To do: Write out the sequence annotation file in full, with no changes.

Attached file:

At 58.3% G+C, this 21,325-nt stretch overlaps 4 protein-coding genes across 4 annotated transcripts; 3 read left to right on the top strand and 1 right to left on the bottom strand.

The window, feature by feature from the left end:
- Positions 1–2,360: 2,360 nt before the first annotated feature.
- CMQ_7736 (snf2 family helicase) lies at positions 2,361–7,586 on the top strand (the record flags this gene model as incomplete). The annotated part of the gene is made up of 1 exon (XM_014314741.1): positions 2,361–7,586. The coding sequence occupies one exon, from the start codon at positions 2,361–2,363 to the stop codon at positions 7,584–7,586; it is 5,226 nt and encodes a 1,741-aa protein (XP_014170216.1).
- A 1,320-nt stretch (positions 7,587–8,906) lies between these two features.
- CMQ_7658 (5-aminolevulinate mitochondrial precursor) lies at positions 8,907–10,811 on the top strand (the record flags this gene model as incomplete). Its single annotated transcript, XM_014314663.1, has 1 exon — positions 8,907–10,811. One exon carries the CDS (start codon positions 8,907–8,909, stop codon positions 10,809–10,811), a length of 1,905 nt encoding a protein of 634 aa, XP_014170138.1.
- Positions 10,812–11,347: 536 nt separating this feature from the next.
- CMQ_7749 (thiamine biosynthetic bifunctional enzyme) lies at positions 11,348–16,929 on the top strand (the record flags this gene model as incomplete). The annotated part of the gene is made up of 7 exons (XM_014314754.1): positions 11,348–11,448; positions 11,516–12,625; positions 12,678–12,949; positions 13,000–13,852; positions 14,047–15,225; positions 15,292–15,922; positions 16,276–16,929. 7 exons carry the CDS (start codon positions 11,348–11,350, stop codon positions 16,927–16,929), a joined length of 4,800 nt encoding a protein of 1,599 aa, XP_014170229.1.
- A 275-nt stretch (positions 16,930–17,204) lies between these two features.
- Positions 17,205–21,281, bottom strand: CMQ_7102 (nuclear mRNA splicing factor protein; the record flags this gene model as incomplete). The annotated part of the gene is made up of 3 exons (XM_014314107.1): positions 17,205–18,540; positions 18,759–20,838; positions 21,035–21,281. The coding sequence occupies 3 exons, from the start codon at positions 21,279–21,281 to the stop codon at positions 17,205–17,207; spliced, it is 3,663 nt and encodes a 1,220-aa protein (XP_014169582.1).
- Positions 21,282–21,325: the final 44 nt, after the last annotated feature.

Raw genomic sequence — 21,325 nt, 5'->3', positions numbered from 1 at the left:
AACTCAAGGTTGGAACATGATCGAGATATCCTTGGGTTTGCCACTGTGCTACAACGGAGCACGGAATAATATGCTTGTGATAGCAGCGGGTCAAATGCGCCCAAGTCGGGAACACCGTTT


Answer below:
At 58.3% G+C, this 21,325-nt stretch overlaps 4 protein-coding genes across 4 annotated transcripts; 3 read left to right on the top strand and 1 right to left on the bottom strand.

The window, feature by feature from the left end:
- Positions 1–2,360: 2,360 nt before the first annotated feature.
- CMQ_7736 (snf2 family helicase) lies at positions 2,361–7,586 on the top strand (the record flags this gene model as incomplete). The annotated part of the gene is made up of 1 exon (XM_014314741.1): positions 2,361–7,586. The coding sequence occupies one exon, from the start codon at positions 2,361–2,363 to the stop codon at positions 7,584–7,586; it is 5,226 nt and encodes a 1,741-aa protein (XP_014170216.1).
- A 1,320-nt stretch (positions 7,587–8,906) lies between these two features.
- CMQ_7658 (5-aminolevulinate mitochondrial precursor) lies at positions 8,907–10,811 on the top strand (the record flags this gene model as incomplete). Its single annotated transcript, XM_014314663.1, has 1 exon — positions 8,907–10,811. One exon carries the CDS (start codon positions 8,907–8,909, stop codon positions 10,809–10,811), a length of 1,905 nt encoding a protein of 634 aa, XP_014170138.1.
- Positions 10,812–11,347: 536 nt separating this feature from the next.
- CMQ_7749 (thiamine biosynthetic bifunctional enzyme) lies at positions 11,348–16,929 on the top strand (the record flags this gene model as incomplete). The annotated part of the gene is made up of 7 exons (XM_014314754.1): positions 11,348–11,448; positions 11,516–12,625; positions 12,678–12,949; positions 13,000–13,852; positions 14,047–15,225; positions 15,292–15,922; positions 16,276–16,929. 7 exons carry the CDS (start codon positions 11,348–11,350, stop codon positions 16,927–16,929), a joined length of 4,800 nt encoding a protein of 1,599 aa, XP_014170229.1.
- A 275-nt stretch (positions 16,930–17,204) lies between these two features.
- Positions 17,205–21,281, bottom strand: CMQ_7102 (nuclear mRNA splicing factor protein; the record flags this gene model as incomplete). The annotated part of the gene is made up of 3 exons (XM_014314107.1): positions 17,205–18,540; positions 18,759–20,838; positions 21,035–21,281. The coding sequence occupies 3 exons, from the start codon at positions 21,279–21,281 to the stop codon at positions 17,205–17,207; spliced, it is 3,663 nt and encodes a 1,220-aa protein (XP_014169582.1).
- Positions 21,282–21,325: the final 44 nt, after the last annotated feature.

Raw genomic sequence — 21,325 nt, 5'->3', positions numbered from 1 at the left:
AACTCAAGGTTGGAACATGATCGAGATATCCTTGGGTTTGCCACTGTGCTACAACGGAGCACGGAATAATATGCTTGTGATAGCAGCGGGTCAAATGCGCCCAAGTCGGGAACACCGTTT